On Bathsheba Everdene

My progress through Far From The Madding Crowd has been pretty sluggish. I get easily distracted, that’s my problem. First it was the lovely weather and then the General Election came along… I wasted hours and hours (days even) checking the BBC website repeatedly for updates. It was time I could have spent reading. It’s a shame really, particularly when the updates only made me more bitter.

But anyway, I’m over it now. Time to move on.

The first part of FFTMC has been pretty leisurely and unhurried. Now that I’m just inching into the last half things are starting to get moving. Gone are the days when the only excitement offered was in the form of some dead sheep and a fire in a hay stack. I don’t miss those days.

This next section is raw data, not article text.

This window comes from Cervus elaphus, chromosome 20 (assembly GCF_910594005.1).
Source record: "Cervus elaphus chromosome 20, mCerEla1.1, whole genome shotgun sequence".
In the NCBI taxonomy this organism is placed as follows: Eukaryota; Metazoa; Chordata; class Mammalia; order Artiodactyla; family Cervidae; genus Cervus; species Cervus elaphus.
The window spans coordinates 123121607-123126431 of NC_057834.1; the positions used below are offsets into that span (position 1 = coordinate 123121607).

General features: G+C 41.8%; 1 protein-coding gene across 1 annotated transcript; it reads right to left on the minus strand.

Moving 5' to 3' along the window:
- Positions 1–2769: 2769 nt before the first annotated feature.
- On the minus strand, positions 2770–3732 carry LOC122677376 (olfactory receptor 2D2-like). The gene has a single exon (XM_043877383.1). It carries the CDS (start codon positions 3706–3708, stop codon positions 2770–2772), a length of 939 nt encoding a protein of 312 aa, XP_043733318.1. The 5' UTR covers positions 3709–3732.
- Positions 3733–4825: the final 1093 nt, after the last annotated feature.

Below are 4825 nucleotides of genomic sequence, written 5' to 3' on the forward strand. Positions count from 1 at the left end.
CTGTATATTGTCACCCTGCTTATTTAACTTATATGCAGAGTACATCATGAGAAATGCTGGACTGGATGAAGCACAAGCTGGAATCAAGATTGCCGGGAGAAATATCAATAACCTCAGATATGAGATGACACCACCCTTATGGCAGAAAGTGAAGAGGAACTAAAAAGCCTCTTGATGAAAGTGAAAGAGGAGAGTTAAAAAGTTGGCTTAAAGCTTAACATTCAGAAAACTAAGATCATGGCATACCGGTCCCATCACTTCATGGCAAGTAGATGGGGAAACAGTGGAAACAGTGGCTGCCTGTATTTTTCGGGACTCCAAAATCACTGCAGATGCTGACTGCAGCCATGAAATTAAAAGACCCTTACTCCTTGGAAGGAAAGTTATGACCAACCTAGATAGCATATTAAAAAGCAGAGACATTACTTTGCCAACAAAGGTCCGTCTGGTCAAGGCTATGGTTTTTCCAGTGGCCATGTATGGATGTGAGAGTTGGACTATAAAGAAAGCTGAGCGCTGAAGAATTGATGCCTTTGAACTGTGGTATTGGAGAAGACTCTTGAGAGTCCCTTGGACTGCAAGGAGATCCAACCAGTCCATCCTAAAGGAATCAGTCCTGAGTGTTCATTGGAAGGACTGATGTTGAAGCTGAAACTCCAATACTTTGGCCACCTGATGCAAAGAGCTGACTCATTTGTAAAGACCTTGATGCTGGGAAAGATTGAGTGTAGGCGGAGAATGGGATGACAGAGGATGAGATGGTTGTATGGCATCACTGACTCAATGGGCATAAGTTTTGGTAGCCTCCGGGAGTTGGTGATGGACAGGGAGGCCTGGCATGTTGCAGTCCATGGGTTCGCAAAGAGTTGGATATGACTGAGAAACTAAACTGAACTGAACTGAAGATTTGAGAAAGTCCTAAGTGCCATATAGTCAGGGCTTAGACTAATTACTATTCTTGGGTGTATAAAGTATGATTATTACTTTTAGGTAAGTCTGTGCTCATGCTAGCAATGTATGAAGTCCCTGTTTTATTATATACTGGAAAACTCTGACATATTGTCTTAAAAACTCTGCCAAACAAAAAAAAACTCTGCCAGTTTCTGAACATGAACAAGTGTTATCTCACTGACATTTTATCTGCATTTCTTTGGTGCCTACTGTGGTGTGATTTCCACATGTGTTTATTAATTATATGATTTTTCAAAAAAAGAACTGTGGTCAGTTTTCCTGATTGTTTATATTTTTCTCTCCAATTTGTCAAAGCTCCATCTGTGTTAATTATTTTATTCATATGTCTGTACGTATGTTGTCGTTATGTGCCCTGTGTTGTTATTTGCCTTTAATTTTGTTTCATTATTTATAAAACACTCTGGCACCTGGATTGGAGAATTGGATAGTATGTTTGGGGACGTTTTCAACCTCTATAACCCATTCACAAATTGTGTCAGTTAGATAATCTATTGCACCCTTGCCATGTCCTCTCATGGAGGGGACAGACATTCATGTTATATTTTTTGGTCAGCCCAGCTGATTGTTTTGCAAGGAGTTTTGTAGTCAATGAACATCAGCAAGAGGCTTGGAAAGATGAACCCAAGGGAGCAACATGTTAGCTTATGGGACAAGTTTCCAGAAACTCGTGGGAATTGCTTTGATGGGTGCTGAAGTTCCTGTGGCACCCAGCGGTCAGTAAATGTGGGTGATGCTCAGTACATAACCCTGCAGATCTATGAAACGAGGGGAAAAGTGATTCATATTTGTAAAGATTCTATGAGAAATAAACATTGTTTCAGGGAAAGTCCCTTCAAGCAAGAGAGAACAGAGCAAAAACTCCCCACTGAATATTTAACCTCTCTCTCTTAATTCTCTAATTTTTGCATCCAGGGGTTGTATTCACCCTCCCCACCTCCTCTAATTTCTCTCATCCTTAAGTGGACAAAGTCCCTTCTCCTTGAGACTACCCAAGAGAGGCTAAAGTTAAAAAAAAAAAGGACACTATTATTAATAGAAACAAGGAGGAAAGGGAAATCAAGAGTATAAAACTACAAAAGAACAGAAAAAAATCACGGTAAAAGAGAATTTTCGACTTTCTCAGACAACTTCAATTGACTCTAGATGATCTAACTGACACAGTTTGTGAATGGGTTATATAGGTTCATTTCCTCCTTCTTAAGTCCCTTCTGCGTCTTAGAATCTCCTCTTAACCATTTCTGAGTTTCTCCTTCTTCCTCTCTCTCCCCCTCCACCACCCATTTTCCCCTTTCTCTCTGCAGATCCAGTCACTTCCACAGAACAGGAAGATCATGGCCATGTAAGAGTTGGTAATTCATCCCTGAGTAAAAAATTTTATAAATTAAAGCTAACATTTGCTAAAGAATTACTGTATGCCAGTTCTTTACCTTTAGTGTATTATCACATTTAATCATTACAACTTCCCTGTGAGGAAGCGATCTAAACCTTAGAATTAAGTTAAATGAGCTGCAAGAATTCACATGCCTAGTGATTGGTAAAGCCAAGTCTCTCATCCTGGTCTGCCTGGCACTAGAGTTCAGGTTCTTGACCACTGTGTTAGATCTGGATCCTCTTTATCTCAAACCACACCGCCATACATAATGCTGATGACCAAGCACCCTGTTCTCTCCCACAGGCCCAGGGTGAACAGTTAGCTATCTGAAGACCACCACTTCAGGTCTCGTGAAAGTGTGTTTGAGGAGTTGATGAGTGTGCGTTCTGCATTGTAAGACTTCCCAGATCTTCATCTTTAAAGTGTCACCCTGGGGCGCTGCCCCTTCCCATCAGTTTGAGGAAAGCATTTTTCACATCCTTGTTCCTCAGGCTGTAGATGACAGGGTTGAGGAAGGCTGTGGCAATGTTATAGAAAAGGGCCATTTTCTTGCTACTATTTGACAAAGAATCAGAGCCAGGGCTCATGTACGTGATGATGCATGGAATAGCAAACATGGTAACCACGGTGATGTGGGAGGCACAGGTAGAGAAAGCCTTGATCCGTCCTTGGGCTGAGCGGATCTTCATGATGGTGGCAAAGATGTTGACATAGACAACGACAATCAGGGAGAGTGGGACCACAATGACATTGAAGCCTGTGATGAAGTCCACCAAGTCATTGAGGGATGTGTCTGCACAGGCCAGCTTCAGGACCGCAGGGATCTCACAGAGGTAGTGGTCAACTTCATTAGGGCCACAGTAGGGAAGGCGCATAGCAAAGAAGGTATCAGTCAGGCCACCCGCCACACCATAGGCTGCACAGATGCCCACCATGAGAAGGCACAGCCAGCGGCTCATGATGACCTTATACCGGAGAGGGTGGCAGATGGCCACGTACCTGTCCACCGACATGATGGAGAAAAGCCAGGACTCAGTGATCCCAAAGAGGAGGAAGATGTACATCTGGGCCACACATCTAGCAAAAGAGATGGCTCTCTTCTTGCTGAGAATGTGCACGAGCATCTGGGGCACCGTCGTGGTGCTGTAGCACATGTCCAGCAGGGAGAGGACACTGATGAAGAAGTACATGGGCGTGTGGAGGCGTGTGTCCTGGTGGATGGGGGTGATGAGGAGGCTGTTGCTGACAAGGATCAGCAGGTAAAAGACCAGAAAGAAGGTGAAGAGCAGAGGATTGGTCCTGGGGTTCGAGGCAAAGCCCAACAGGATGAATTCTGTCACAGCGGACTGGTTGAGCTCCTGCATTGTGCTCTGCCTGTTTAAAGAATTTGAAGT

I’m starting to feel a bit more sympathetic towards Bathsheba now too. I couldn’t bring myself to like her at first, she was too haughty, and I couldn’t really see why all the male characters found her so utterly fascinating. I think it’s probably because she’s so honest about herself. In spite of her vanity she doesn’t pretend to be anything more than she is. She’s just a bit foolish sometimes.

I certainly don’t want her to get hurt although I suspect that that’s on the horizon (I think all the other characters suspect it too). It’s hard not to feel more kindly towards her when she’s about to make a terrible mistake.

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One thought on “On Bathsheba Everdene

  1. Pingback: Far From The Madding Crowd (1874) by Thomas Hardy | the blue bore

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